What should you consider before posting photos of friends on social media? Prior to connecting with coworkers on Instagram
Billions of people worldwide now regularly turn to social networks to provide friends and strangers alike with snapshots and updates of their daily life and, in turn, see what friends, family, and acquaintances are doing at any given moment.
This should help you keep your "keyboard courage" in check.
Social media platforms are stages for all kinds of behavior -- the good, the bad and the ugly. I'm sure you have seen the nasty behavior, and the disappointing encouragement of it as well, but we will not dwell on those types today. Instead, we will focus on the paragons of excellence, the true alphas of the social media world, and what they are doing so well.
Even if your breakup wasn't messy, and you walked away from one another on a somewhat amicable note (like in my case), it's probably not such a good idea to pry into your past paramour's present life.
For all the shock, outrage and moralizing over the likes of Anthony Weiner, Geraldo and any number of reality show, former child stars and soon-to-be former pop stars, are their digital hijinks really that far removed from what has become commonplace behavior for millions online?
Auditing your online presence every three to four months, then tweaking a handful of profiles and posts as needed, requires no more than some organized strategizing and simple Google searches.
Like it or not, asked for or not, sought after or not, we leave an imprint that is tagged to us -- sewn on like a tail -- and leaves a trail in its wake that at its worst is reminiscent of storm debris.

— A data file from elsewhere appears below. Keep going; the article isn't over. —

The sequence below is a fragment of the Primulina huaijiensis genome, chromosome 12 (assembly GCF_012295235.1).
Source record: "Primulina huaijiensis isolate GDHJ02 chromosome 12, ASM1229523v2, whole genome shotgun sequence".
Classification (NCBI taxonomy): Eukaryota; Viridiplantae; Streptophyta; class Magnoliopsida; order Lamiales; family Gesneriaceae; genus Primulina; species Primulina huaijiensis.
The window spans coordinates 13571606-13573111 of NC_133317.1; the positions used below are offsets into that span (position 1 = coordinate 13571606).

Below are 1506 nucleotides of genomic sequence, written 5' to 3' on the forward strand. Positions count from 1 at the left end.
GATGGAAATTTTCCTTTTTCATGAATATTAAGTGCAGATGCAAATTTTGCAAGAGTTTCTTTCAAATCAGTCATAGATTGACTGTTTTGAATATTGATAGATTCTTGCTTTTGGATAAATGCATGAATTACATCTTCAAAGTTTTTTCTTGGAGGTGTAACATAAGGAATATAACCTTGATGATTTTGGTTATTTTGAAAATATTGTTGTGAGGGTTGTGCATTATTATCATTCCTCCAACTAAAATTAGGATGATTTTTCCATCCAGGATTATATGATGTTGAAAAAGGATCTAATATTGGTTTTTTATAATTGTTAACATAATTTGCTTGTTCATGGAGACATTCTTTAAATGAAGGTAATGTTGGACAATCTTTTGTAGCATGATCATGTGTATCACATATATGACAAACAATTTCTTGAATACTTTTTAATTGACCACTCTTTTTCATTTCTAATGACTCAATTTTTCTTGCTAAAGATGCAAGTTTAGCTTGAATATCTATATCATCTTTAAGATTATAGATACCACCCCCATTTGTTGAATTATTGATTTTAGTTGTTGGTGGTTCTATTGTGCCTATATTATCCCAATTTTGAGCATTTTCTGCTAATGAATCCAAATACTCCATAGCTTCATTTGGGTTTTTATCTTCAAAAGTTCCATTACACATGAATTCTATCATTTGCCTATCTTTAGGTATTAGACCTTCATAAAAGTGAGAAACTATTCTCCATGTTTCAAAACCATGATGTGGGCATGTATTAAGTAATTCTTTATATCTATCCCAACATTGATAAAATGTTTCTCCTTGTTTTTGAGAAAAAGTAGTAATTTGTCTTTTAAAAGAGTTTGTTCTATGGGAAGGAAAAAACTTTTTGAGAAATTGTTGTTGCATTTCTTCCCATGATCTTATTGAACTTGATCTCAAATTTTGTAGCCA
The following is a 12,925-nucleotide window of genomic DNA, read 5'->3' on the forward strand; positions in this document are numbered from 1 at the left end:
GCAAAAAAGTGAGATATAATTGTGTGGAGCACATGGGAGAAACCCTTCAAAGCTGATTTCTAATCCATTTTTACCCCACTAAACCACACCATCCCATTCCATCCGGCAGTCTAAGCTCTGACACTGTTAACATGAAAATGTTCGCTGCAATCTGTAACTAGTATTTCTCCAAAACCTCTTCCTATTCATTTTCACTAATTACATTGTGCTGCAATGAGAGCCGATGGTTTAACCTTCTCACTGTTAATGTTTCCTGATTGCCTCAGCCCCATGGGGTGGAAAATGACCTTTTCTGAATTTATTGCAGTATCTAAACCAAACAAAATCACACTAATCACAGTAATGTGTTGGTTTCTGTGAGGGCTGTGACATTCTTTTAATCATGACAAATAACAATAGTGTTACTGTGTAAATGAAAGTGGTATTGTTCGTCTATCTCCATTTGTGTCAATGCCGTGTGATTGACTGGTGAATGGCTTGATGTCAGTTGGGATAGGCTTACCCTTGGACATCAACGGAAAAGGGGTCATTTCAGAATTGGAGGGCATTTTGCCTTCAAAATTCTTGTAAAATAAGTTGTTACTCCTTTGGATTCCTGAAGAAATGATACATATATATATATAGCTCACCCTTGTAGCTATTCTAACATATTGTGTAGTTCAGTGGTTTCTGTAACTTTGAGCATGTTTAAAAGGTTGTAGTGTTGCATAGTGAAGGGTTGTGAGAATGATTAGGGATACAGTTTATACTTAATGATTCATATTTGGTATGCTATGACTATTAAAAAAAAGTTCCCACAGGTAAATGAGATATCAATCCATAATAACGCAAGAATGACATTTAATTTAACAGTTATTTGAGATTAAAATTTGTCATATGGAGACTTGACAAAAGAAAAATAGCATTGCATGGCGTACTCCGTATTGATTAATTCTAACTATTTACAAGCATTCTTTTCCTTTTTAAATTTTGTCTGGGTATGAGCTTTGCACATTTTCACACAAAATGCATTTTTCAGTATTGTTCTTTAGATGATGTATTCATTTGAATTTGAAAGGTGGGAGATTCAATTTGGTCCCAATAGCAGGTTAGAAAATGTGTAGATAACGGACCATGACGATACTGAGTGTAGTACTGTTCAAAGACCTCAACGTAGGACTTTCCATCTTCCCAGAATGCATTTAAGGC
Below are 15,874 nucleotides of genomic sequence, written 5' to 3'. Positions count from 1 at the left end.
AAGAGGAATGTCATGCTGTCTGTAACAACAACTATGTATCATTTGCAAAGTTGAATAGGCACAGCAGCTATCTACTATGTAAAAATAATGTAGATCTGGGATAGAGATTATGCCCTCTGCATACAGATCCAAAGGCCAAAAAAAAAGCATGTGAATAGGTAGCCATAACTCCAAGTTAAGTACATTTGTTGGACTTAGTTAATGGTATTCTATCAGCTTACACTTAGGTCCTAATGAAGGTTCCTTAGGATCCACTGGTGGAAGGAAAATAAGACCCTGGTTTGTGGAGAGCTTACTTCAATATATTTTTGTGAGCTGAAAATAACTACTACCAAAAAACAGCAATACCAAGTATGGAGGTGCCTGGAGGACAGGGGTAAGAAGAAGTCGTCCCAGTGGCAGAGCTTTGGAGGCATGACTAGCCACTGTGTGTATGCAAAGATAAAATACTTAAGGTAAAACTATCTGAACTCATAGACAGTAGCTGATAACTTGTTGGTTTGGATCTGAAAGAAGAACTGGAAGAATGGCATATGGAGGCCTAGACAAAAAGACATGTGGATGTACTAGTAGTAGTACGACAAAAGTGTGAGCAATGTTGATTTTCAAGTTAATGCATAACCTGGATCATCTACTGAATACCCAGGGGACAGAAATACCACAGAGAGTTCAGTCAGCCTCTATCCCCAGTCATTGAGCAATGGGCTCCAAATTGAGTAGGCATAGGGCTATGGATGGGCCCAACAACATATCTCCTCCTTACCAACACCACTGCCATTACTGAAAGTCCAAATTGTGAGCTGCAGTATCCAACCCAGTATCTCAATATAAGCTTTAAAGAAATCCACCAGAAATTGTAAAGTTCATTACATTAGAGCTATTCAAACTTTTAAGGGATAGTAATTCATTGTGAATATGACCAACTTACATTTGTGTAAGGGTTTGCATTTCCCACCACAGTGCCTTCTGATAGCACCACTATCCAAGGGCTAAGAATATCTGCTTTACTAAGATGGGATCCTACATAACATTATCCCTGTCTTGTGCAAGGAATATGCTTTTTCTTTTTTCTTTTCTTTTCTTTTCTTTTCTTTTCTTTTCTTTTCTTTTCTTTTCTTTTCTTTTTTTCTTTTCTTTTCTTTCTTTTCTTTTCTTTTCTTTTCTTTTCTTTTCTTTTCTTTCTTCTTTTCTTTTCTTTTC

We all make embarrassing mistakes online. While many warnings have been beaten into us by every cliché article on online etiquette, we have a tendency to recognize errors in other people while remaining blindly unaware of our own faux pas. Don't become another statistic.
What if engaging with new social technology meant you could have a better relationship with your teenager?
As the world is more intimately connected, our generation's digitization should not be berated by columnists as cover for laziness. When we make online birthday cards, our innovative implementation of timeless niceties should be lauded instead of pilloried.
1. Constantly post questionable jokes and tasteless photos. HR directors love pranksters and those with low moral standards.
Style & Beauty
For the past 100 years, the Girl Scouts of America have embraced their "scout's honor." Today's Girl Scouts have evolved into more than just selling cookies and collecting badges.
Like many people, I've been irritated by the status updates of my Facebook friends. What a freaking idiot, I've sighed inwardly when I saw someone's sandwich update.
You're in a tricky spot right now, but it was your boss who made the misstep because he broke a simple Facebook rule: don't friend anyone who works for you, because it puts that person in a difficult position (as you're finding out).
I turned to my Facebook author page to see how these rules are evolving and was surprised to find a nearly unanimous bias against disclosing any relationship info at all to your "friends" -- especially among those 30 or older.
In 1968, Andy Warhol said, "In the future, everyone will be world-famous for 15 minutes." The future is here, but with the wrong click, that could easily turn into 15 minutes of infamy.
Is changing your Facebook status to "in a relationship" a new step in a couple's evolution?
Knowing who we are, and being able to communicate that online or in the real world, is imperative for the reputation of our personal brand.